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Acute myopathy secondary to oral steroid therapy in a 49-year-old man: a case report

Journal of Medical Case Reports20115:82

https://doi.org/10.1186/1752-1947-5-82

Received: 26 April 2010

Accepted: 25 February 2011

Published: 25 February 2011

Abstract

Introduction

Acute myopathy caused by oral corticosteroids is rare. We present a case of myopathy occurring after two doses of methylprednisolone. Typically, acute steroid myopathy occurs with therapy using intravenous corticosteroids at high doses. Acute myopathy developing very early in the course of treatment with oral corticosteroids has been reported only once in the literature. Corticosteroid therapy may be complicated by myopathy, usually chronic, after prolonged high-dose therapy. Acute myopathy caused by exogenous corticosteroids is rare, usually with intravenous corticosteroids at high doses.

Case presentation

A 49-year-old Caucasian man developed acute myopathy after taking oral methylprednisolone for only two days, 24 mg on day 1 and 20 mg on day 2. He discontinued the medication because of new-onset myalgias and lethargy on day 3 and was seen in our clinic four days after beginning therapy. He completely recovered in four weeks by discontinuing the corticosteroids.

Conclusion

Among the many complications of corticosteroid therapy, acute myopathy is very rare. It requires prompt recognition and adjustment of therapy.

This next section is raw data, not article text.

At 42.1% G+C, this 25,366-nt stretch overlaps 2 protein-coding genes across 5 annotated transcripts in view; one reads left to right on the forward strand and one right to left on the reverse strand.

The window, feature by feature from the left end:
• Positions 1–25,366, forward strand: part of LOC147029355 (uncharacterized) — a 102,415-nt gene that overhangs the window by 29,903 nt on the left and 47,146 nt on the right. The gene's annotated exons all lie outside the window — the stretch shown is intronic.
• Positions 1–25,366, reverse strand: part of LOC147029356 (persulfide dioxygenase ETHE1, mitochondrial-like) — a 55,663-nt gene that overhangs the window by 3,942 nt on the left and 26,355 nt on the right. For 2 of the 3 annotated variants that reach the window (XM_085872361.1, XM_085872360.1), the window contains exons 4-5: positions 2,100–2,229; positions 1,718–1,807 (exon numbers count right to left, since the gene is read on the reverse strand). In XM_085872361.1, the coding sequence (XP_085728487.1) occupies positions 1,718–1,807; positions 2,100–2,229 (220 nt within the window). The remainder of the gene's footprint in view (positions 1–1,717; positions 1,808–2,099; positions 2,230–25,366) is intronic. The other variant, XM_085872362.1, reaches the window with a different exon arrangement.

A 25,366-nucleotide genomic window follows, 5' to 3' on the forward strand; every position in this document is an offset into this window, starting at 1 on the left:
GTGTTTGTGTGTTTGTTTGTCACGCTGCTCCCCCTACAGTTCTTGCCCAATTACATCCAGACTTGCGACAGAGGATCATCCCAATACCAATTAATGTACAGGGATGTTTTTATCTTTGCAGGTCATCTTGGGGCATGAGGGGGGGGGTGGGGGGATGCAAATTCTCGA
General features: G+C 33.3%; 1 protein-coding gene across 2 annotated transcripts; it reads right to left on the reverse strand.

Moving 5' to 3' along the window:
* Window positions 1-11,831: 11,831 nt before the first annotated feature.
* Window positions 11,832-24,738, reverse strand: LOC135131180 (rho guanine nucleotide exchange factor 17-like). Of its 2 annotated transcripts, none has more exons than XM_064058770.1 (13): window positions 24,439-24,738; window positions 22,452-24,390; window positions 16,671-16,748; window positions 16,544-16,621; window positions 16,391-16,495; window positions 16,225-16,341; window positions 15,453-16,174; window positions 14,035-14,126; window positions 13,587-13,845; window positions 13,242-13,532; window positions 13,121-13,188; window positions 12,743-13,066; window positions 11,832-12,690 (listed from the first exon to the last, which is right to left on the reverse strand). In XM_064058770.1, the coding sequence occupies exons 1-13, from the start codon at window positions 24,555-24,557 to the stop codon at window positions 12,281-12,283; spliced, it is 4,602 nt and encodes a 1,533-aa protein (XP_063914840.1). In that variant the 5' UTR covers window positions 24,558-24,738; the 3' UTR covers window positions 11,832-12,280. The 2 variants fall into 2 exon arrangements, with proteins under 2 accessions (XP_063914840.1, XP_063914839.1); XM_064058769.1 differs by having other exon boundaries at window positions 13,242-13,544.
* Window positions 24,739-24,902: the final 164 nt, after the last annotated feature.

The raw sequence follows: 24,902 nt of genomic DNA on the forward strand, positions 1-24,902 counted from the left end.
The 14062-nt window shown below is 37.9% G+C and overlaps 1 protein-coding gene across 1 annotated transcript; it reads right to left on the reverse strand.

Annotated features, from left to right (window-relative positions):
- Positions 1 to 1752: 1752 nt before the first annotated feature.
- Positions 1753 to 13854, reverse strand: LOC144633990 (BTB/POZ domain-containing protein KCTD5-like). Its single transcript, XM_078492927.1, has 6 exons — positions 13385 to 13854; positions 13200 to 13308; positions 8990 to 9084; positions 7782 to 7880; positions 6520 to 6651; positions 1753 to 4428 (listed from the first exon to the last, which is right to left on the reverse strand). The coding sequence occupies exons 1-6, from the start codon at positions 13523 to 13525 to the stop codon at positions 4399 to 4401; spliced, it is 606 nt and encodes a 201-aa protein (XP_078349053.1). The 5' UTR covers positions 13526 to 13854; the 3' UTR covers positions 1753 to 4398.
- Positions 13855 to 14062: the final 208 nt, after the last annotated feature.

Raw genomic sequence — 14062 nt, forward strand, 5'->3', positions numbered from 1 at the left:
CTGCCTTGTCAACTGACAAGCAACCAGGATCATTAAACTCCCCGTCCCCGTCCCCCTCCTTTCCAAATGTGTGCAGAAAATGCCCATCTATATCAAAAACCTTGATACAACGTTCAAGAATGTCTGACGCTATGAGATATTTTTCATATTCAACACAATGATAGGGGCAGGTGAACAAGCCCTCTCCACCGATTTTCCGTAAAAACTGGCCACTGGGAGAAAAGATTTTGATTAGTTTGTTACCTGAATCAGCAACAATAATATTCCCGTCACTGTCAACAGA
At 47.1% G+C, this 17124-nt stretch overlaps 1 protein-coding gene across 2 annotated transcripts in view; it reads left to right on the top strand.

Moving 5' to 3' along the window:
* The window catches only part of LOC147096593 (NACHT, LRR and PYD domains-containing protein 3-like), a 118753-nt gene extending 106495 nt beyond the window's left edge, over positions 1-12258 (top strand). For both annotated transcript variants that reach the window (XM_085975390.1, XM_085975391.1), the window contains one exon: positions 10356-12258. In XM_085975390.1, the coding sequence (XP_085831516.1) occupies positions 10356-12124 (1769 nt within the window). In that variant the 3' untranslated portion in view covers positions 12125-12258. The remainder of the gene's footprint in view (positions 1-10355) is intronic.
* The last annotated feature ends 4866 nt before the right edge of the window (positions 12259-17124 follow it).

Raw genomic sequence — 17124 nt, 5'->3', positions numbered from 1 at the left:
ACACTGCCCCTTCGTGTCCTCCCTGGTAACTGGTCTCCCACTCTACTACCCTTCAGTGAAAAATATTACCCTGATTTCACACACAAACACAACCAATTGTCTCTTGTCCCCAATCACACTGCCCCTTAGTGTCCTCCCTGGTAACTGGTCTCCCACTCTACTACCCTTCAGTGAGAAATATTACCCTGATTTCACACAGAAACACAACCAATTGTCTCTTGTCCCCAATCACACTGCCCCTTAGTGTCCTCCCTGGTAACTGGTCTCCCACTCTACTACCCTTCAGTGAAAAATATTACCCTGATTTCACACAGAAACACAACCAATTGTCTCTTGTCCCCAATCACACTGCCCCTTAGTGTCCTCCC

Introduction

In 1932, Cushing [1] described myopathy as a clinical feature of hypercortisolism. Corticosteroids were introduced into clinical practice in 1948, and in 1958, Dubois [2] reported the first patient with myopathy resulting from iatrogenic corticosteroids. Since corticosteroid therapy's introduction into clinical practice, both acute and chronic steroid myopathies have been well recognized.

Chronic steroid myopathy is more common and develops after prolonged usage of steroids [3, 4]. Acute steroid myopathy (ASM) is less common and develops early in the course of treatment, typically with high-dose intravenous (IV) steroids [4].

Earlier case reports of ASM usually involved patients with asthma receiving high-dose IV corticosteroids for status asthmaticus [5, 6]. MacFarlane and Rosenthal [5] reported a case of a patient receiving IV hydrocortisone and developing myopathy manifested as difficulty weaning from a ventilator. Acute myopathy developing from oral corticosteroid has not been often reported. Kumar [7] described a patient developing myopathy after one dose of oral corticosteroid therapy. We report a similar case in which the patient developed acute myopathy after two doses of methylprednisolone.